While it seems that most states plan to copy and paste the whole list into their plans, a few are narrowing it down. Maine, for example, has proposed offering rebates only for heat pumps, plus electric wiring and panel upgrades if needed. Its draft strategic plan from January says that the state has alternative funding streams to sustain its existing programs for water heaters and insulation, and that the other appliances, like stoves and clothes dryers, “have less impact on home energy costs and carbon emissions.”

Rhode Island, on the other hand, may not allocate any of the funding for heat pumps. The state conducted a “gap analysis” to identify which of the technologies have the least funding support under its existing programs and determined that stoves, clothes dryers, electric panels, and wiring were the best use of the HEAR funds. That doesn’t mean Rhode Islanders wouldn’t be able to get rebates for heat pumps — the state energy office offers incentives, as do all of its utilities. It just means they wouldn’t be able to get more funding on top of what’s already offered.

Wisconsin, which is further behind these Northeast states in promoting electrification, is opting to make all of the technologies eligible. Though narrowing the list would extend the budget for each one, state officials noted, it would also “preclude the state from accelerating market adoption for those upgrades.”

... and eligible buildings

Congress restricted HEAR program funding to low-income households, defined as those making less than 80% of the area median income, and moderate-income households, or those making between 80% and 150% of the area median income. The HOMES program is not income-restricted, though states were instructed to offer higher rebates for low-income households.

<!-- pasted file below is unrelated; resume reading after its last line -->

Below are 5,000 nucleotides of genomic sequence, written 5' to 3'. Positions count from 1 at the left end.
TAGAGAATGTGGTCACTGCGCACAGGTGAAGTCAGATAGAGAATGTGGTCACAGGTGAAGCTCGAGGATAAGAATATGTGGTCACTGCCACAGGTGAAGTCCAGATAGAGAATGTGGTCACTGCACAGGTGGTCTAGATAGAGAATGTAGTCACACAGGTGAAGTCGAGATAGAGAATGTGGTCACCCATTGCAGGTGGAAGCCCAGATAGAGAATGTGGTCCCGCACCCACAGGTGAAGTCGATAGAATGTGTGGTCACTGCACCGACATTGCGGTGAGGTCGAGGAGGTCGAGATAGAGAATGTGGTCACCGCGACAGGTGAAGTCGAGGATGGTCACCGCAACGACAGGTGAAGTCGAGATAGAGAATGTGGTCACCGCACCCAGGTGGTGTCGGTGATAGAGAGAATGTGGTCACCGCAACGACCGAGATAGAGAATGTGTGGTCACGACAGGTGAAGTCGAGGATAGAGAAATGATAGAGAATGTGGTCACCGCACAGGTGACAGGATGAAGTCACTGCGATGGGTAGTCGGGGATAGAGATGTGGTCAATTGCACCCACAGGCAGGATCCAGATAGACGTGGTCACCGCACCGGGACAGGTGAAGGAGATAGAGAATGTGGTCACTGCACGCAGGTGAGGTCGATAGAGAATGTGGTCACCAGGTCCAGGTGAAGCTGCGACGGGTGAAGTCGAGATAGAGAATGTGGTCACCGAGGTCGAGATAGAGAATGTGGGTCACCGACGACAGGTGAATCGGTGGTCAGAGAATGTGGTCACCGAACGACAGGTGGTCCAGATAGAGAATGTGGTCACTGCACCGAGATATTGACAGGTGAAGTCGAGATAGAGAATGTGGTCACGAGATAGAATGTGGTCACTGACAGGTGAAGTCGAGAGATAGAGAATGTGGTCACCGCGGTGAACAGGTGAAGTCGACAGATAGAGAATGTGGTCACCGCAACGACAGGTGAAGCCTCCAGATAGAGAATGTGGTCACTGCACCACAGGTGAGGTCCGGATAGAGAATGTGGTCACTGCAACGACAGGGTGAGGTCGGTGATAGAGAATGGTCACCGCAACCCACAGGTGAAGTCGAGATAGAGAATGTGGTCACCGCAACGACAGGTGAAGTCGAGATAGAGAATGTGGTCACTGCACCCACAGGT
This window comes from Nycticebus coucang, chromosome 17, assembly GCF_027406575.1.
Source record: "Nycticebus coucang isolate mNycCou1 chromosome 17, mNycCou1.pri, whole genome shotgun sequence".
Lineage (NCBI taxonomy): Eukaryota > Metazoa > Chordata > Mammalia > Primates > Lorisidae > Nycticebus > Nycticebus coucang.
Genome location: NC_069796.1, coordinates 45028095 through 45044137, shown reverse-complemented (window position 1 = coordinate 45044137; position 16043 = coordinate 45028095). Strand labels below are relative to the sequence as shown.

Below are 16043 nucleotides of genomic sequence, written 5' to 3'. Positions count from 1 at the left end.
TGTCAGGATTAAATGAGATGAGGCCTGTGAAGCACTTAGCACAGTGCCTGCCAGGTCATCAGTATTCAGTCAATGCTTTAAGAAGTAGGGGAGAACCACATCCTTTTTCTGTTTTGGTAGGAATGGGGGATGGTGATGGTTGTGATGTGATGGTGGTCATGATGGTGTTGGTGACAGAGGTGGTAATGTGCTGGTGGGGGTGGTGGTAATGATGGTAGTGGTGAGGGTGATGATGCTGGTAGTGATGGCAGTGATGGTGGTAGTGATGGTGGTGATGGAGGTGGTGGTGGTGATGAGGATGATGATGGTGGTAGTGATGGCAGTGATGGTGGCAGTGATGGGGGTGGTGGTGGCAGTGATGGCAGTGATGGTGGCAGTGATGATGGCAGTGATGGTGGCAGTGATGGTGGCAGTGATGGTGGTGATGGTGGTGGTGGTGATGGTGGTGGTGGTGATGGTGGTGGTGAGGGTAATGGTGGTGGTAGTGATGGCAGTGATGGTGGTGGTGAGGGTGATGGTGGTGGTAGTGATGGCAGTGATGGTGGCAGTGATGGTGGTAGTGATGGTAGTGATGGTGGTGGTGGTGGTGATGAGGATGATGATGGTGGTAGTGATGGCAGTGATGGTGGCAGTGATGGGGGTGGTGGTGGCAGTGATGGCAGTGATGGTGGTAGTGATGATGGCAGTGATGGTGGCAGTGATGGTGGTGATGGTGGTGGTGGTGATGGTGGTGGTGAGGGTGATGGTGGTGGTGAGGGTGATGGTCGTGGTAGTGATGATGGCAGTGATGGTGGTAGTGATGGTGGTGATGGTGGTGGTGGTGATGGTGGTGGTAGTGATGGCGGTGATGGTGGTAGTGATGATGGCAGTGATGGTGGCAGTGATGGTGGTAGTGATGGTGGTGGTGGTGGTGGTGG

There’s going to be a lot of variation between states regarding how much funding they dedicate to each income bracket. But there also may be some variation in the types of buildings that are eligible.

Maine has proposed dedicating 100% of the funding under the HOMES program and much of the funding under HEAR to multifamily buildings. For the HEAR program, it might also prioritize subsidizing heat pump retrofits in manufactured housing, formerly referred to as “mobile homes.” That means if you’re a single family homeowner in Maine, you probably won’t benefit from the program — although Maine already has extensive subsidies for single-family homes and has completed more than 100,000 heat pump retrofits since 2019.

“They're taking this funding to try and move beyond that section of housing and open up robust programs for areas where they still have really high need,” said Briscoe.

New Jersey has proposed a similar approach, dedicating 100% of HOMES funding and 85% of HEAR funding to multifamily buildings in low-income neighborhoods. The remaining 15% will go toward an existing state program called Comfort Partners that subsidizes energy efficiency measures to expand its offerings to heat pumps, electrical panels, wiring, and water heaters.